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: Death on the Pale Horse by Benjamin West


Minneapolis Institute of Arts



Institution Minneapolis Institute of Arts
Several of the pictures bought by the Institute at the Blakeslee Sale have already been described in previous issues of the Bulletin. There remains the interesting study by Benjamin West for the large picture entitled Death on the Pale Horse, owned by the Pennsylvania Academy. The sketch shows strength and firmness, and is more pleasing and forceful in composition than the larger picture for which it was a study. The colors are subdued, being mostly shades of bronze and dull red. The subject is taken from Revelations VI, 8: "And I looked and behold a pale horse and his name that sat on him was Death and Hell followed with him, and power was given unto them over the fourth part of the earth to kill with sword and with hunger and with death and with the beasts of the earth." The painter's conception of the text shows Death as a splendid youth seated on a white horse charging out of the sky at the head of a troup of heroic horsemen, below him crowds of human beings are fleeing from the vision, idols are falling from their pedestals, strange beasts are in the midst, and turmoil and destruction on every side.Very different is the Philadelphia picture for which this is a study. In the former we see Death appearing on the white horse in the centre of the canvas represented as a much older man with vicious face hurling lightning with both hands. Behind him are a few hideous creatures half enveloped in cloud. In the foreground are men and women fighting wild beasts or dying in agony. To the right a king upon a white charger rides from the scene.Benjamin West was born in 1738 in the Quaker village of Springfield, Pennsylvania. His biographers dwell at length on the extraordinary phenomenon of a boy, born and brought up under the conditions of that period and place, ever having developed a desire to draw. It is said that his early training was derived entirely from the Indians, from whom he learned the use of the rude pigments which they made for the adornment of their own bodies. Mr. Pennington, an early patron, provided him with his first paint box, armed with which he set out for Philadelphia at the age of eighteen. There he was able to get commissions for portraits from which he made a living. He later moved to New York, and in his twenty-second year found another patron who sent him to Rome. Many are the tales of the excitement caused in the Eternal City by the arrival of this young barbarian, the first American born artist to go to Italy. He was received with great favor and was much sought socially. He found many friends and patrons, executed numerous commissions, and was hailed as a great painter by his fellow artists. In 1768 he went to England with no intention of remaining, but the reception accorded him was so delightful and the opportunities for work proved so alluring that he sent for the lady to whom he had been engaged before leaving America, and was married and settled in London.West won favor almost immediately; in 1772 he was appointed historical painter to the King, and from that time on his commissions kept him very busy and brought him a large income. He is said to have received £20,795 for seven pictures illustrating Revealed Religion for the Oratory at Windsor, a very high price for those days. In 1768 he was one of the four artists chosen to draw up a plan for the founding of the Royal Academy, and in 1792, on the death of Reynolds, he was elected president of that society, an office which he held until 1815. It was customary for the holders of this office to be knighted, but West, being a Quaker, asked to have the ceremony omitted in his case. He died in 1820 and was buried in St. Paul's Cathedral.West became thoroughly Anglicised, and seems to have suffered no loss of favor during the trying days of the Revolution. That his sympathies were still, to a certain extent at least, with his compatriots is evidenced by the fact that his studio was known as the American school, and that he was ever ready to assist his fellow countrymen with money and advice. His pupils included such men as Peale and Trumbull, while Stuart spent eight years in his studio and was one of his favorite pupils. West was a man of ability, but not of sufficient originality to go far beyond the painters of his time. His great prosperity and popularity made it difficult for him to free himself from the tendency to shallow repetition of classical forms which was the style among historical painters of his day. The greatest step in advance that he made was in introducing contemporary military uniforms, as in his painting of the Death of Wolfe. While this seems to us now an obvious and wholly proper arrangement, in West's day the grandeur and importance of such a scene were supposed to require the use of classical costumes.The sketch belonging to the Institute was exhibited at the Royal Academy in 1804. It is signed B. West, 1804.Referenced Work of Art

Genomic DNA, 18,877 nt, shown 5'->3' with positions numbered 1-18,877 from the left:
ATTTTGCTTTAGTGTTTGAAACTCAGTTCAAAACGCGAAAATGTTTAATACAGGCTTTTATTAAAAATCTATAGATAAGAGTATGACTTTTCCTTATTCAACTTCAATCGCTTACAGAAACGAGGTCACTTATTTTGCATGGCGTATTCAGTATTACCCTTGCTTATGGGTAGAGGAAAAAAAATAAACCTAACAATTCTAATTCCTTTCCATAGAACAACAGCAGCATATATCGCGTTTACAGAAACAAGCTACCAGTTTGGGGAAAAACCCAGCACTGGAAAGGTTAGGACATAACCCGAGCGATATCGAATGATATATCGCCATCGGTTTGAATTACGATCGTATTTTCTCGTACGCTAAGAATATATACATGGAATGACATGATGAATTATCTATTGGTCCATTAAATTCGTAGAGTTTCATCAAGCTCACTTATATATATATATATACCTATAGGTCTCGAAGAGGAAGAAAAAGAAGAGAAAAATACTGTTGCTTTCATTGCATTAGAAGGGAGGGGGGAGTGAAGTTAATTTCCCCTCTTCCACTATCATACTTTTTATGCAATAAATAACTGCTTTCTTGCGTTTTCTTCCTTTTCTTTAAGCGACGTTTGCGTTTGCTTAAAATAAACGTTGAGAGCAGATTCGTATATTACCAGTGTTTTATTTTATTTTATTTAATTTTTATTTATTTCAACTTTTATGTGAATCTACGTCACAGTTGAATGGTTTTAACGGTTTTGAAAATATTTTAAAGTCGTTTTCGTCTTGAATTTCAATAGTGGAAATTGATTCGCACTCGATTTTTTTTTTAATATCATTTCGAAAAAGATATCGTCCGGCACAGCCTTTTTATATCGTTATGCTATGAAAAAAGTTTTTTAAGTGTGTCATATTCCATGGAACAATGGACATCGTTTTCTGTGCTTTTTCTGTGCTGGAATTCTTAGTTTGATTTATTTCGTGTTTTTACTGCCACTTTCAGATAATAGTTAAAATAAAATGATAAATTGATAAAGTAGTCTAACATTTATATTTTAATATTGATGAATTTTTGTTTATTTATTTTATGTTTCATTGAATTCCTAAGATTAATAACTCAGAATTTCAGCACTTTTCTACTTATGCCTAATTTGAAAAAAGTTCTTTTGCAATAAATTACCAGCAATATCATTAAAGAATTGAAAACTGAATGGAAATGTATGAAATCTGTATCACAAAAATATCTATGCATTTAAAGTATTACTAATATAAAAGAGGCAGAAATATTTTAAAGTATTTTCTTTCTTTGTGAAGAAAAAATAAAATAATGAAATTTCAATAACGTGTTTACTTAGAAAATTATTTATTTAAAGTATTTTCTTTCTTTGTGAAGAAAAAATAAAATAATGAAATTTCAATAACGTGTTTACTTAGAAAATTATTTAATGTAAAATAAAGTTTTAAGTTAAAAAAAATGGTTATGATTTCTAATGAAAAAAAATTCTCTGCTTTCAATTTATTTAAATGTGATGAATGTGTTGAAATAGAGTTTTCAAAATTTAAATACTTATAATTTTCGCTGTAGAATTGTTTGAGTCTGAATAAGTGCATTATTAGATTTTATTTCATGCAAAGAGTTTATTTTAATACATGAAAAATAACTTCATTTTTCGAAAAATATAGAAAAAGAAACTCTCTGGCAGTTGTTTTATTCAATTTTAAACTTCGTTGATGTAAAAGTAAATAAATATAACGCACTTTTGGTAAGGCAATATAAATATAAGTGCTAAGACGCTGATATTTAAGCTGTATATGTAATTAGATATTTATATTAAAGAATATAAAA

1. Death on the Pale Horse, by Benjamin West
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Source: Margaret T. Jackson, "Death on the Pale Horse by Benjamin West," <i>The Minneapolis Institute of Arts Bulletin 5, no. 2 (February, 1916): 12-14.
Rights: ©MIA
Added to Site: March 10, 2009